Wild type Lectin AAL was purchased from Vector labs. Recombinant AAL was constructed and expressed with 10× His tag in E coli, and purified with Ni-NTA beads (Qiagene) [41]. All anti-mouse or rabbit IgG antibodies, including both whole IgG, and F(ab′)2 fragments, were purchased from Jackson ImmunoResearch Laboratories, Inc.

Antibody microarray preparation and Quantification of AAL-reactive IgG by using AAL-antibody microarray assays

High density antibody microarray was prepared for the detection of antigen specific IgG and AAL-reactive IgG as described previously [42][46]. Before microarray fabrication, the 1“X3” ultrathin nitrocellulose coated glass slides (PATH, Gentel Biosciences, Wisconsin) were separated into 52 identical rectangular areas (4 columns by 12 rows) by wax grids imprinted by using a wax imprinter (Gel Company, CA). For the selection of an optimal capture antibody for AAL-reactive IgG detection, different anti-mouse, or rabbit antibodies or F(ab′)2 fragments were printed onto each of the 52 identical subbarrays on each PATH slide by using a Scienion FLEX ARRAYER S3 ultra low volume piezo microarrayer. About 300 pico liters of antibody was printed and resulted in a high density spot at the diameter of 130 micron. For mouse AAL-reactive IgG detection, we used goat F(ab′)2 anti-mouse IgG as the capture antibody; for rabbit AAL-reactive IgG, we used donkey F(ab′)2 anti-rabbit IgG as the capture antibody.

To quantify AAL-reactive IgG, the printed antibody microarray slides were pre-equilibrated to room temperature and blocked with 1% IgG-free BSA (Lampire, PA) in 10 mM phosphate saline buffer, pH 7.2 with 0.5% Tween 20 (PBST0.5) for one hour at room temperature. After the slides were rinsed with PBST0.5 after the incubation and then 6 µl of 100 times diluted serum samples in PBST0.1 were applied onto the different subarrays in a random order. After the slides were rinsed with PBST0.1 three times for 3 minutes, biotinylated AAL was applied onto each subarray to probe AAL-reactive IgGs. After rinse with PBST0.1, the slide was probed with Dylight 549 labeled streptavidin (Pierce) and scanned by using a Perkin Elmer ScanArray Lite microarray scanner at resolution of 10 micron. The images were analyzed and the data was extracted by using Genepix software (Molecular Device, CA).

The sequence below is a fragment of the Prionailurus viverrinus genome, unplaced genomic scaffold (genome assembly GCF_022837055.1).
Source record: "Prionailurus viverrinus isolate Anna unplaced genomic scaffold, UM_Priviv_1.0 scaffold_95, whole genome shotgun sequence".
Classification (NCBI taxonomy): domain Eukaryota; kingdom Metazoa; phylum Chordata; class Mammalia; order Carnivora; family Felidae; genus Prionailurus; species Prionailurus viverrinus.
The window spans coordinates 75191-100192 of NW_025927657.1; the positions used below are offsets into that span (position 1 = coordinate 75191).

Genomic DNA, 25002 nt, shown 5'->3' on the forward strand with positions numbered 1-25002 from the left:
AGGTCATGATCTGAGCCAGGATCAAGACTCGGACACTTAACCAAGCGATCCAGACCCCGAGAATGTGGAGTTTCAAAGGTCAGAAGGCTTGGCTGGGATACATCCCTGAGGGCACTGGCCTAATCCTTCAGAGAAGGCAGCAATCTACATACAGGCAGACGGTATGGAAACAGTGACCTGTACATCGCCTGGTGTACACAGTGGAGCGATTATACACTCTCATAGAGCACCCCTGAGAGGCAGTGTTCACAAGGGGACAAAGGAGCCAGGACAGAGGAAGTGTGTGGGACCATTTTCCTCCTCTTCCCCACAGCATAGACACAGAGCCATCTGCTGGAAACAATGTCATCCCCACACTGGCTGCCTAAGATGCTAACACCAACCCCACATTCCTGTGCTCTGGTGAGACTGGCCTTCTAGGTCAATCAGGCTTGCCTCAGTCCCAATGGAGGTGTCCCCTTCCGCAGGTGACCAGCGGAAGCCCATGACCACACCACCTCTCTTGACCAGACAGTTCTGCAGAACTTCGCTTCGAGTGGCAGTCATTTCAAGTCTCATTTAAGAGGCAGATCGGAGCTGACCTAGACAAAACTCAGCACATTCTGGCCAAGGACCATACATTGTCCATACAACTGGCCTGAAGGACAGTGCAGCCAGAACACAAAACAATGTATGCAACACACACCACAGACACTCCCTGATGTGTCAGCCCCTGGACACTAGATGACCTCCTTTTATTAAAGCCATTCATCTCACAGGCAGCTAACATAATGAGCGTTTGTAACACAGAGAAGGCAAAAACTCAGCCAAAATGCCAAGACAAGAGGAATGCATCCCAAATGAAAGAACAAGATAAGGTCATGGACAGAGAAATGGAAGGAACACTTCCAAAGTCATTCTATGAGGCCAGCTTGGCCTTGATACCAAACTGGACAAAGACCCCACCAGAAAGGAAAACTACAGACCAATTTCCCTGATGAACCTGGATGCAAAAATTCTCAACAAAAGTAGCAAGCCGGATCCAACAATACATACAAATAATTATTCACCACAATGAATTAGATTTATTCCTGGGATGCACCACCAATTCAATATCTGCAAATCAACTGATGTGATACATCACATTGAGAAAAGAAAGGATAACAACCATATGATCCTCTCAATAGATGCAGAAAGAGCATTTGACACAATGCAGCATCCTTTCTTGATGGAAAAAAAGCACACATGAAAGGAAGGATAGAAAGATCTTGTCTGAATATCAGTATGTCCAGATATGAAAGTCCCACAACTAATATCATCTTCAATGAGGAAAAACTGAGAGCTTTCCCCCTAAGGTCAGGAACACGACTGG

To prepare mouse and rabbit AAL-reactive IgG standards, 1.0 mg/ml of pure mouse or rabbit IgGs (Jackson ImmunoResearch Laboratories) was incubated at 50°C in 20 mM DTT in PBS buffer for 2 hours. The reaction mixtures were desalted by using Biospin P-6 columns that were pre-equilibrated with PBS. The completely denatured IgGs (AAL-reactive IgG standard) were serially diluted to concentrations from 10 µg/ml to 1 ng/ml in PBS buffer. The serially diluted samples were applied onto different subarrays of the microarray described above accompanied with other serum samples for AAL-reactive IgG detection. The AAL binding intensity of standards and unknown serum samples were extracted by using software as described above. Standard curves of AAL-reactive IgG were plotted, and AAL-reactive IgG concentration in unknown samples were calculated.

Quantify immunogen-specific IgGs by using antibody microarrays

In order to measure the relative level Immunogen-specific IgGs, we immobilized 0.5 mg/ml of immunogen in PBS (Kininogen, Ovalbumin, or rabies virus) on each subarray of the microarray slides containing 52 identical subarrays. The microarrays were blocked by using 1% IgG free Bovine Serum Albumin (BSA) (Lampire Biologicals Inc.) in PBST0.5, and then were washed with PBST0.5. Serum samples from animals were diluted 100 times by using PBST0.1, which were applied onto each subarrays and incubated for 1 hour at room temperature. The captured anti-immunogen antibodies were then probed by using biotinylated anti-mouse IgG (for mouse serum samples), or anti-rabbit IgG (for rabbit serum samples). Dylight 549 labeled streptavidin (Pierce) was finally applied onto each subarray to probe biotinylated anti-IgGs. After the microarray slides were scanned on the ScanArray Lite, the fluorescence intensity from each spot was extracted from the microarray images by using GenePix Pro 6.0 software.